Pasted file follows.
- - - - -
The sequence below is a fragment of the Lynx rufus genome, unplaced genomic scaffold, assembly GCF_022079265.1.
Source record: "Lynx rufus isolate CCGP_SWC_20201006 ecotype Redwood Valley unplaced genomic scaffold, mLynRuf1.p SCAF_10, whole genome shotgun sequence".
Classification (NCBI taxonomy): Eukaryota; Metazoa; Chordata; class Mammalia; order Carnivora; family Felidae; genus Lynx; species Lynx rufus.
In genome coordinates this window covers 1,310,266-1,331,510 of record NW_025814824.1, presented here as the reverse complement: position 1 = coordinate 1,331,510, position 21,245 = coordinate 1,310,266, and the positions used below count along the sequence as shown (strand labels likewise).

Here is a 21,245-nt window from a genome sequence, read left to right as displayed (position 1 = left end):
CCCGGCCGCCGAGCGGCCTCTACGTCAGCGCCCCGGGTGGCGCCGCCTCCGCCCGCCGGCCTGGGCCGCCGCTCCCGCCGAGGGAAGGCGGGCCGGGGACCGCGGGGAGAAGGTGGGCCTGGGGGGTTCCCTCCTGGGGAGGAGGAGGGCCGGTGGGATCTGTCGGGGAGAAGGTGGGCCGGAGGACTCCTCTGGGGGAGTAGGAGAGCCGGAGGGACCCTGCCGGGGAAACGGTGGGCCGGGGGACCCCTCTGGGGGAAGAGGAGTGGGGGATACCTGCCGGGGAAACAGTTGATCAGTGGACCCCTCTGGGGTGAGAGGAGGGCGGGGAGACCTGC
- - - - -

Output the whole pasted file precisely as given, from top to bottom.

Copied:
The sequence below is a fragment of the Lynx rufus genome, unplaced genomic scaffold, assembly GCF_022079265.1.
Source record: "Lynx rufus isolate CCGP_SWC_20201006 ecotype Redwood Valley unplaced genomic scaffold, mLynRuf1.p SCAF_10, whole genome shotgun sequence".
Classification (NCBI taxonomy): Eukaryota; Metazoa; Chordata; class Mammalia; order Carnivora; family Felidae; genus Lynx; species Lynx rufus.
In genome coordinates this window covers 1,310,266-1,331,510 of record NW_025814824.1, presented here as the reverse complement: position 1 = coordinate 1,331,510, position 21,245 = coordinate 1,310,266, and the positions used below count along the sequence as shown (strand labels likewise).

Here is a 21,245-nt window from a genome sequence, read left to right as displayed (position 1 = left end):
CCCGGCCGCCGAGCGGCCTCTACGTCAGCGCCCCGGGTGGCGCCGCCTCCGCCCGCCGGCCTGGGCCGCCGCTCCCGCCGAGGGAAGGCGGGCCGGGGACCGCGGGGAGAAGGTGGGCCTGGGGGGTTCCCTCCTGGGGAGGAGGAGGGCCGGTGGGATCTGTCGGGGAGAAGGTGGGCCGGAGGACTCCTCTGGGGGAGTAGGAGAGCCGGAGGGACCCTGCCGGGGAAACGGTGGGCCGGGGGACCCCTCTGGGGGAAGAGGAGTGGGGGATACCTGCCGGGGAAACAGTTGATCAGTGGACCCCTCTGGGGTGAGAGGAGGGCGGGGAGACCTGC